Unable to visit the way you have in the past? Let the Museum come to you! Complement your classroom learning and enhance your curriculum with a virtual visit to The William Benton Museum of Art.
To schedule your experience please contact the Education Department at 860-486-1711 or via email.
40-minute exploration of a special exhibition. All programs feature student-centered discussion to encourage meaningful conversations about art and promote critical thinking, visual literacy, and communication skills.
Optional post-program writing prompt, which may be customized to meet your learning goals.
Pricing starts at $50 for a virtual classroom experience.
2022 Program: Nuts about Art? Remembering the Nut Museum in CT
Related Exhibition: Remembering the Nut Museum: Visionary Art of Elizabeth Tashjian
(on view January 18-March 11, 2022)
In April 1972, Old Lyme artist Elizabeth Tashjian (1912-2007) opened on the ground floor of her Victorian mansion a museum devoted to nuts. The Nut Museum operated until 2002 and featured Tashjian’s nut paintings and sculptures, as well as a collection of nuts, nutcrackers and nut-related memorabilia.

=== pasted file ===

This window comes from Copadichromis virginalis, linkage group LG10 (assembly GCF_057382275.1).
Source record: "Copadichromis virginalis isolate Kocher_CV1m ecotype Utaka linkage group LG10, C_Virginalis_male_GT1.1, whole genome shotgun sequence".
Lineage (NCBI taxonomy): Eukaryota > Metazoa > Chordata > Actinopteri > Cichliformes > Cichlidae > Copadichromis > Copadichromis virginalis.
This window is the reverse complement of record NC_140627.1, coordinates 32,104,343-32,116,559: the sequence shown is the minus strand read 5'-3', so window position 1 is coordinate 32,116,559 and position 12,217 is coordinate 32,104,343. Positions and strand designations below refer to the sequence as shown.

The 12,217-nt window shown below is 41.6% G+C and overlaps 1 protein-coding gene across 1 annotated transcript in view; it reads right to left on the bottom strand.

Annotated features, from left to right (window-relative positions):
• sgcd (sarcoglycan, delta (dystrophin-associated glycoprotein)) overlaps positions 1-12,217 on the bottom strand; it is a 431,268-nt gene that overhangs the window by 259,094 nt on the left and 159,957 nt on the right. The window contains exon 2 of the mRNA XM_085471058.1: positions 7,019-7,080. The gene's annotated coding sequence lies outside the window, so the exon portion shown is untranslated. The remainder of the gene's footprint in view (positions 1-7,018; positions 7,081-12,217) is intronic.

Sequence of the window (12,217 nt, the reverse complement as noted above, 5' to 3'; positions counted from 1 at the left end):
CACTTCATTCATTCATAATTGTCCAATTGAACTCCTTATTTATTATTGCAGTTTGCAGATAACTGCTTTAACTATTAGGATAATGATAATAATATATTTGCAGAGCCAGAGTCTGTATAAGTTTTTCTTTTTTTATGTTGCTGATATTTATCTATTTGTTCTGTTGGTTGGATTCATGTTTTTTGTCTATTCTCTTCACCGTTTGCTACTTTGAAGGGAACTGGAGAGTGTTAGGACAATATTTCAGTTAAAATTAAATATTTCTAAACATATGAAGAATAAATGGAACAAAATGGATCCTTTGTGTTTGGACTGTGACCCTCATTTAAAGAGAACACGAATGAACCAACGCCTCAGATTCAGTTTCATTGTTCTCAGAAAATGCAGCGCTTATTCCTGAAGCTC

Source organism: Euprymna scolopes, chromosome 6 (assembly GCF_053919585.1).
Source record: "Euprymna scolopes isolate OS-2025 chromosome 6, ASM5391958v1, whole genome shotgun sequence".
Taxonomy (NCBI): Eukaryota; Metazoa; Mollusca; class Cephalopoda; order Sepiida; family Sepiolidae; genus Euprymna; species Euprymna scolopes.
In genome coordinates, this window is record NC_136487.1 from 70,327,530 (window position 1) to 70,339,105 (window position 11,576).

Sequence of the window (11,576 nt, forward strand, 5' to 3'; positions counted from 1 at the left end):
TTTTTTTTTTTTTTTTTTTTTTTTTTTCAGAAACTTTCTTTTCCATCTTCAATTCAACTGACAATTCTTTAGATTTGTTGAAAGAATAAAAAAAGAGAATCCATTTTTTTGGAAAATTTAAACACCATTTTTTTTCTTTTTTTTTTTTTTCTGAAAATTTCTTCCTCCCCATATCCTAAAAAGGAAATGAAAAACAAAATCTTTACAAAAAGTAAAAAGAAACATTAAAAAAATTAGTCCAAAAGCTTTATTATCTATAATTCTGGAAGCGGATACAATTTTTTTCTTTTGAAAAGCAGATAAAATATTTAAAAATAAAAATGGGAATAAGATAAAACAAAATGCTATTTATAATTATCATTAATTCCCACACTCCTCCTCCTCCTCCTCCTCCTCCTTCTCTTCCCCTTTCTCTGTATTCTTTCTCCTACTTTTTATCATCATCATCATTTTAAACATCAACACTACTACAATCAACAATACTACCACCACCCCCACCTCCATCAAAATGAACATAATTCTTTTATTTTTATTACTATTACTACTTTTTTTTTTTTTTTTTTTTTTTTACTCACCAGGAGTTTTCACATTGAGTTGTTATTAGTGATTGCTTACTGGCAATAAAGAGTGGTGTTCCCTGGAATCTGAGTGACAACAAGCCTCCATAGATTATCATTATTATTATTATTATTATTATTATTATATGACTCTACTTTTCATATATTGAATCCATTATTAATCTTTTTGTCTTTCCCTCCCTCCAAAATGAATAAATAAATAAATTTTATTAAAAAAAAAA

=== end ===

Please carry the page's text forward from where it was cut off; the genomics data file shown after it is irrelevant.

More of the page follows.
This exhibition celebrates the 50th anniversary of the Nut Museum’s opening. Curated by Connecticut College Art History professor Christopher Steiner, the exhibition recreates the Nut Museum’s main exhibition gallery, with all of its original furnishings, art and displays. It also features a retrospective of Elizabeth Tashjian’s paintings and sculptures, as well as a video compilation of her media appearances (The Tonight Show Starring Johnny Carson, David Letterman, Jay Leno, and Howard Stern) on national television. Under Professor Steiner’s stewardship, Connecticut College was entrusted to preserve approximately 150 paintings, 200 drawings, 20 sculptures, 100 boxes of documents and photographs, and all furniture and displays from the museum portion of the house.
Although the Nut Museum’s original mission was to highlight the beauty of nuts as depicted in Tashjian’s art, the museum’s scope soon expanded. “As creator and curator of the Nut Museum, I became aware that some people …[are] considering themselves to be a nut,” said Tashjian. “So, my motives changed. I set out to remove the demerit marks from the word ‘nut’. My painting then used the power of art to make social commentary.”